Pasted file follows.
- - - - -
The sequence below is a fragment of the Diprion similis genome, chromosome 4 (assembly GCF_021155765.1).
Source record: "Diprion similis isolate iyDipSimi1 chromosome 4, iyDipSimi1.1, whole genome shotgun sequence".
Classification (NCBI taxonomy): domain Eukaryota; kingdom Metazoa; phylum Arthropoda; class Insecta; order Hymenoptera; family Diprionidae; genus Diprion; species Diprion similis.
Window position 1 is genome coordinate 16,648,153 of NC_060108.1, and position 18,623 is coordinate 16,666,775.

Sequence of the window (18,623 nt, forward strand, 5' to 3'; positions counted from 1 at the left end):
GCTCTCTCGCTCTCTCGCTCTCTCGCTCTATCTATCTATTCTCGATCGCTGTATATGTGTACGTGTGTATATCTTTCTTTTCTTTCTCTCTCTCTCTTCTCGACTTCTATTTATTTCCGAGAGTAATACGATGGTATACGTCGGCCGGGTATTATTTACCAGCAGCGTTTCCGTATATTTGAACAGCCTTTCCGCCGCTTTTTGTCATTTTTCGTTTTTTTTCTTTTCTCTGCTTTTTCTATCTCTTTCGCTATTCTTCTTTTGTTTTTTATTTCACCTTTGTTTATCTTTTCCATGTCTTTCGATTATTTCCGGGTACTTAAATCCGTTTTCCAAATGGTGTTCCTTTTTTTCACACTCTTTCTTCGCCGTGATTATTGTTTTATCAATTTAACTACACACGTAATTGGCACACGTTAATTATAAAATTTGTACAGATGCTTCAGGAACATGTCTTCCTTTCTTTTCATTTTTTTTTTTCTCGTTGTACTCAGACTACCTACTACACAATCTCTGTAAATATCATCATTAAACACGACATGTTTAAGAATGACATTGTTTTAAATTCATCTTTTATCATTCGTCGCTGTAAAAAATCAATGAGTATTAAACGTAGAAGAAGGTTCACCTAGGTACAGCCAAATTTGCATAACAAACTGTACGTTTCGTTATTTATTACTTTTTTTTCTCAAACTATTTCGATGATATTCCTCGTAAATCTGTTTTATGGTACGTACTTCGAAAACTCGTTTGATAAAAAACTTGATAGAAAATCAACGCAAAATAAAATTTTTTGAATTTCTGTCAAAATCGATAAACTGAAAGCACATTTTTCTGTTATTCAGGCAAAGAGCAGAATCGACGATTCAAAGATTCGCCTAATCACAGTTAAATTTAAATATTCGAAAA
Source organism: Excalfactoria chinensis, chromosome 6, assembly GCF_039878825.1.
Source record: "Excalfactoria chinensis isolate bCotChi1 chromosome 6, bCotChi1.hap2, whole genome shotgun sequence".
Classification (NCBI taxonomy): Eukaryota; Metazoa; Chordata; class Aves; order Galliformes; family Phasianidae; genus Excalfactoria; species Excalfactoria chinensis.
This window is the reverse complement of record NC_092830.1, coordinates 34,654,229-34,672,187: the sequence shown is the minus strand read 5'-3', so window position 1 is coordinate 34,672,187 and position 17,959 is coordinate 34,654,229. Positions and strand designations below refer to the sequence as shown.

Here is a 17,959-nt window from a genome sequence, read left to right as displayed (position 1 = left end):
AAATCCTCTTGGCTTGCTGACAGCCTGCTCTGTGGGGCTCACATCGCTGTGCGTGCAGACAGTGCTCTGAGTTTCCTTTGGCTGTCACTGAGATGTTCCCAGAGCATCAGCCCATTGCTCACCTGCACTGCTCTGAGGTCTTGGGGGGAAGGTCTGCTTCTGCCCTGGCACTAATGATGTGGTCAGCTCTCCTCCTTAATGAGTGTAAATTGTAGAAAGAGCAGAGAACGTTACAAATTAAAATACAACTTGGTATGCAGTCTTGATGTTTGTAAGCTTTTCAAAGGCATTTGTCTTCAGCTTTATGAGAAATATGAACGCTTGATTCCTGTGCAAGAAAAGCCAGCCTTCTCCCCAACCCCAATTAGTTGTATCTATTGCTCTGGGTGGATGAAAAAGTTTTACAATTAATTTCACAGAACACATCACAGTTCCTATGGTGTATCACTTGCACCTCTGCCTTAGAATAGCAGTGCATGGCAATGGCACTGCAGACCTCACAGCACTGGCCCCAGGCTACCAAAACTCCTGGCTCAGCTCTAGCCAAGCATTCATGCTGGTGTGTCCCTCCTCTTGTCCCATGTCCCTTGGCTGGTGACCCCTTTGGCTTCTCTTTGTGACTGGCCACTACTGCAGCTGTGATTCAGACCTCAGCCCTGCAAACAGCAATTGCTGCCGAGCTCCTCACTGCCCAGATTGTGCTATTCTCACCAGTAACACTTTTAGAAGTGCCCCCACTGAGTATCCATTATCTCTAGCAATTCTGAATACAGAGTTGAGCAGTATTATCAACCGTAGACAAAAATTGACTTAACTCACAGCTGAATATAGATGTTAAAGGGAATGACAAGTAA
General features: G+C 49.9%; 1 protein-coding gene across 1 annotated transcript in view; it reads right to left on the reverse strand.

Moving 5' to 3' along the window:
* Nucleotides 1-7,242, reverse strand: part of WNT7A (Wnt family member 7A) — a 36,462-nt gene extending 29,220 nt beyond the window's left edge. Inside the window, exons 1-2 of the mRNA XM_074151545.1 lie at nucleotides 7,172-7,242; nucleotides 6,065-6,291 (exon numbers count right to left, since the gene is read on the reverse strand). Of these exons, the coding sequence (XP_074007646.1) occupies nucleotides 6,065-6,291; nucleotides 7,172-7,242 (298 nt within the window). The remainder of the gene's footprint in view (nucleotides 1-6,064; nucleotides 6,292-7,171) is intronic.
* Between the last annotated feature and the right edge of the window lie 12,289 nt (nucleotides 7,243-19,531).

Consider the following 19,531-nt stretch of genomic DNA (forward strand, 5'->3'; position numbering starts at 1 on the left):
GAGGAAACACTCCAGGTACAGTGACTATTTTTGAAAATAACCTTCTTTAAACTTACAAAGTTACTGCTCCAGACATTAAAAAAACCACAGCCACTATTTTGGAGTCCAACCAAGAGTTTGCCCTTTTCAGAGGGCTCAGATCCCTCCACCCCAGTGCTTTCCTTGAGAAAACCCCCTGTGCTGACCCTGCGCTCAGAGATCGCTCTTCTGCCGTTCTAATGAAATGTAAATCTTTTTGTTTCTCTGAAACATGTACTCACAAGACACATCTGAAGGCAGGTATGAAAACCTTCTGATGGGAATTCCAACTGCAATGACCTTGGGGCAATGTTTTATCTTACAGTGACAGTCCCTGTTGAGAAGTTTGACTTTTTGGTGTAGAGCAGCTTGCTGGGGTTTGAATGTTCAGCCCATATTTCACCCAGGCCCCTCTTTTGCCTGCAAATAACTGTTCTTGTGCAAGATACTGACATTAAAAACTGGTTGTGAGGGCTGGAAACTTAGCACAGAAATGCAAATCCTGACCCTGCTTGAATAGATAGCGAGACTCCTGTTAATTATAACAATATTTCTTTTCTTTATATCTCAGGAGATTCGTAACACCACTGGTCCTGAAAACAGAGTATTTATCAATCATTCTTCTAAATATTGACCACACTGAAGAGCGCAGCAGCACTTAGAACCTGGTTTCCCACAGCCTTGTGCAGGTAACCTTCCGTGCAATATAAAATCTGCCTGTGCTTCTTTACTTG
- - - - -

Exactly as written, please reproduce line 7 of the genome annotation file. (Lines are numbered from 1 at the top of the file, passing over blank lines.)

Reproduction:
Source organism: Excalfactoria chinensis, chromosome 6, assembly GCF_039878825.1.